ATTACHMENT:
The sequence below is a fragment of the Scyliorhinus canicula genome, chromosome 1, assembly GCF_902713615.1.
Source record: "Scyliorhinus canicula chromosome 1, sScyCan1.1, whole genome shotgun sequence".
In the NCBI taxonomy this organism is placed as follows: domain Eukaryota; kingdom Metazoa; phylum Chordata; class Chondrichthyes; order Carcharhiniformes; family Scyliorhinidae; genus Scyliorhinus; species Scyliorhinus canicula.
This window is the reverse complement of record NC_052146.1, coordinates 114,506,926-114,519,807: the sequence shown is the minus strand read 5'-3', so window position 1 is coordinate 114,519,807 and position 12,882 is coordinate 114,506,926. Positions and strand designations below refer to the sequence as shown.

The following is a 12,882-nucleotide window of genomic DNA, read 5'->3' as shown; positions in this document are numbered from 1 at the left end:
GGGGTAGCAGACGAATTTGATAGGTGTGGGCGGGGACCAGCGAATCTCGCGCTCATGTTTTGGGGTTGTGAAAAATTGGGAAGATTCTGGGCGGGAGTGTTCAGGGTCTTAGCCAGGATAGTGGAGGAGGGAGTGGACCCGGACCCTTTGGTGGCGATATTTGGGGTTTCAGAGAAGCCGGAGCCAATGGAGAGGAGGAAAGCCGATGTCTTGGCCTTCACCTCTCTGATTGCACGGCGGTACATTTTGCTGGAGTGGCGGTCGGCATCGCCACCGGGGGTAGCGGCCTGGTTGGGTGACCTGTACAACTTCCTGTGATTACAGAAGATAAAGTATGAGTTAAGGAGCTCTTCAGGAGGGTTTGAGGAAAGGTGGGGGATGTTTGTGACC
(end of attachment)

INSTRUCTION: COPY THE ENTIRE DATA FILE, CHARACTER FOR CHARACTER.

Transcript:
The sequence below is a fragment of the Scyliorhinus canicula genome, chromosome 1, assembly GCF_902713615.1.
Source record: "Scyliorhinus canicula chromosome 1, sScyCan1.1, whole genome shotgun sequence".
In the NCBI taxonomy this organism is placed as follows: domain Eukaryota; kingdom Metazoa; phylum Chordata; class Chondrichthyes; order Carcharhiniformes; family Scyliorhinidae; genus Scyliorhinus; species Scyliorhinus canicula.
This window is the reverse complement of record NC_052146.1, coordinates 114,506,926-114,519,807: the sequence shown is the minus strand read 5'-3', so window position 1 is coordinate 114,519,807 and position 12,882 is coordinate 114,506,926. Positions and strand designations below refer to the sequence as shown.

The following is a 12,882-nucleotide window of genomic DNA, read 5'->3' as shown; positions in this document are numbered from 1 at the left end:
GGGGTAGCAGACGAATTTGATAGGTGTGGGCGGGGACCAGCGAATCTCGCGCTCATGTTTTGGGGTTGTGAAAAATTGGGAAGATTCTGGGCGGGAGTGTTCAGGGTCTTAGCCAGGATAGTGGAGGAGGGAGTGGACCCGGACCCTTTGGTGGCGATATTTGGGGTTTCAGAGAAGCCGGAGCCAATGGAGAGGAGGAAAGCCGATGTCTTGGCCTTCACCTCTCTGATTGCACGGCGGTACATTTTGCTGGAGTGGCGGTCGGCATCGCCACCGGGGGTAGCGGCCTGGTTGGGTGACCTGTACAACTTCCTGTGATTACAGAAGATAAAGTATGAGTTAAGGAGCTCTTCAGGAGGGTTTGAGGAAAGGTGGGGGATGTTTGTGACC